Thursday, February 11, 2010

"Blessed are you who are poor"

Sixth Sunday in Ordinary time (6C), February 14, 2010

BURNING QUESTION: Does God want you to be rich?
FEATURED BLOG: What Catholic women want for Valentines Day
VOCATION STORIES: Dominican Sisters go primetime on Oprah
PASTORAL HISPANA: Jesús nos explica en que consiste la verdadera felicidad

Dear Friends,

This Sunday's Readings present the Beatitudes as they are found in the Gospel of Luke. Matthew has nine beatitudes and no woes, Luke has four of each. Find out why they differ. Our Discussion Questions will guide your Bible Study sessions with your friends, family or church groups.

Why the difference?

The Gospel of Matthew is written for Jewish Christians. It speaks about the new attitudes, the new mind set necessary for the Kingdom of the Lord. The heart must be pure, the Spirit must be poor. Matthew presents some of the fundamental changes that the ancient Jews must make to become Christians. In Matthew Jesus gives the Beatitudes from a mountain, just as Moses gave the Law of God from Mount Sinai.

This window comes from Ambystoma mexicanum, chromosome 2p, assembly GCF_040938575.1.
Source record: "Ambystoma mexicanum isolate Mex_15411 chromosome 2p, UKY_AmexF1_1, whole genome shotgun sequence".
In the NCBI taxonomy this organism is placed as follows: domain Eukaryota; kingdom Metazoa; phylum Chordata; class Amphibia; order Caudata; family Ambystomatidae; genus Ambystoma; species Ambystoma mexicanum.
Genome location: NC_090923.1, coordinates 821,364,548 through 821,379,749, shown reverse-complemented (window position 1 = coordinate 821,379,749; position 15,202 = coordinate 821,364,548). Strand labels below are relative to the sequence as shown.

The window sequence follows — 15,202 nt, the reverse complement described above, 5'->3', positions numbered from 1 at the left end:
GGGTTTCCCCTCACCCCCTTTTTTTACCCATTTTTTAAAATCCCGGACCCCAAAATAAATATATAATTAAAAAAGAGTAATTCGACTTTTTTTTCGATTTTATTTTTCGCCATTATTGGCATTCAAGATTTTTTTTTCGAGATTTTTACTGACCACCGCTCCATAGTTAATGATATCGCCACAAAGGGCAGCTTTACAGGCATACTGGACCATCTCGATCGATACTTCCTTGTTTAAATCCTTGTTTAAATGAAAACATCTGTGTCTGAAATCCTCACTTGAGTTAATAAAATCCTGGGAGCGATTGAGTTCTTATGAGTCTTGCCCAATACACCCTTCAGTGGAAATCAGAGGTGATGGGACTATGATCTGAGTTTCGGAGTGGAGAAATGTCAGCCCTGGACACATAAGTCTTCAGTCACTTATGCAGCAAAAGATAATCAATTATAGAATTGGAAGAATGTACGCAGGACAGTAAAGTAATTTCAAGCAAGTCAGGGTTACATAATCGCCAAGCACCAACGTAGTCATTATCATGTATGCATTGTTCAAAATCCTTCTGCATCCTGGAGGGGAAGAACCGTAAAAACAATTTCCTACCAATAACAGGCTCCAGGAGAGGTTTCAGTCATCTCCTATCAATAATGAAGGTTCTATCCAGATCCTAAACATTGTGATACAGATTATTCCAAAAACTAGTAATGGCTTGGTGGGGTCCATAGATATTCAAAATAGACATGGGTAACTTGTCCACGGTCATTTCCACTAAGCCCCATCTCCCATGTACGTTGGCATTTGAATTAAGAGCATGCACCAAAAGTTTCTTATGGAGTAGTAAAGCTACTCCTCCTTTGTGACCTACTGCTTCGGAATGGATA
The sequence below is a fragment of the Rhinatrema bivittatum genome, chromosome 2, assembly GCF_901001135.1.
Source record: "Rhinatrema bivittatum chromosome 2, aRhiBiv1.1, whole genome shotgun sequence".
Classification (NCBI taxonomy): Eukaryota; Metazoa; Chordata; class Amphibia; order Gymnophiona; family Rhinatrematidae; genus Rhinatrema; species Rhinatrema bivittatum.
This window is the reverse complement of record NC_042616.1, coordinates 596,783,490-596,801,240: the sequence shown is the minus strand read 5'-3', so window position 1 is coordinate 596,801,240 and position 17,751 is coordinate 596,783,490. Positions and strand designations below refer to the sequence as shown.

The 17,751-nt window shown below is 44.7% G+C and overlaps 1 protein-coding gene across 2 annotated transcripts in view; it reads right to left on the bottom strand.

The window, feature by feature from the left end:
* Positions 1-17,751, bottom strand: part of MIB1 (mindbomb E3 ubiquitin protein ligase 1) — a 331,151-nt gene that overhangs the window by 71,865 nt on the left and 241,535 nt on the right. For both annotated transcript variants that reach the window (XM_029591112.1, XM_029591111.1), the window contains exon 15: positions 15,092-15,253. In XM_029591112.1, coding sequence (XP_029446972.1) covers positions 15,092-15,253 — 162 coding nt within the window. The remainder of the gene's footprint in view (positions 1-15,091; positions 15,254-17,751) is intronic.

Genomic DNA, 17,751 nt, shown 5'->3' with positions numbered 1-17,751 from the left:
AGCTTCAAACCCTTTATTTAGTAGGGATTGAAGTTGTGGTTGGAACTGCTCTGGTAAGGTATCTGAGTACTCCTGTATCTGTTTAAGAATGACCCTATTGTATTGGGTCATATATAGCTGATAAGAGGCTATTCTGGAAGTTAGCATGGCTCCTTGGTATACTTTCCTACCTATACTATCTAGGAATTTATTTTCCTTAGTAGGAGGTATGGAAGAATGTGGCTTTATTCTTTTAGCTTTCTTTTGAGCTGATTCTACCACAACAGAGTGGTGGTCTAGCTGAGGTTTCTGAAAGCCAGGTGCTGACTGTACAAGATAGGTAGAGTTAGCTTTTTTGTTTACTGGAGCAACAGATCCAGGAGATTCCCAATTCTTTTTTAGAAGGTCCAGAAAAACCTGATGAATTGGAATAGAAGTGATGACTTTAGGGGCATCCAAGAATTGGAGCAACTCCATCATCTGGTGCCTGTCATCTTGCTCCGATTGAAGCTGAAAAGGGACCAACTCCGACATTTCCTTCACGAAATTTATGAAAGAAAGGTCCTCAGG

The Gospel of Luke is quite different from Matthew. It was written by a gentile convert, Luke, and addressed primarily to gentile converts to Christianity. Luke’s audience was poor. Many were slaves or low born. Their choice of Christianity only exacerbated their situation. They were persecuted, suffering.

Fr. Joseph Pellegrino explains that in presenting the Lord’s words to them, Luke places Jesus on a plain. He was on a level with them. He was poor, suffering and persecuted. And Fr. James Gilhooley points out that Jesus was willing to descend to their level. Would you and I be so willing also to put ourselves out?

A Blueprint to Life's Purpose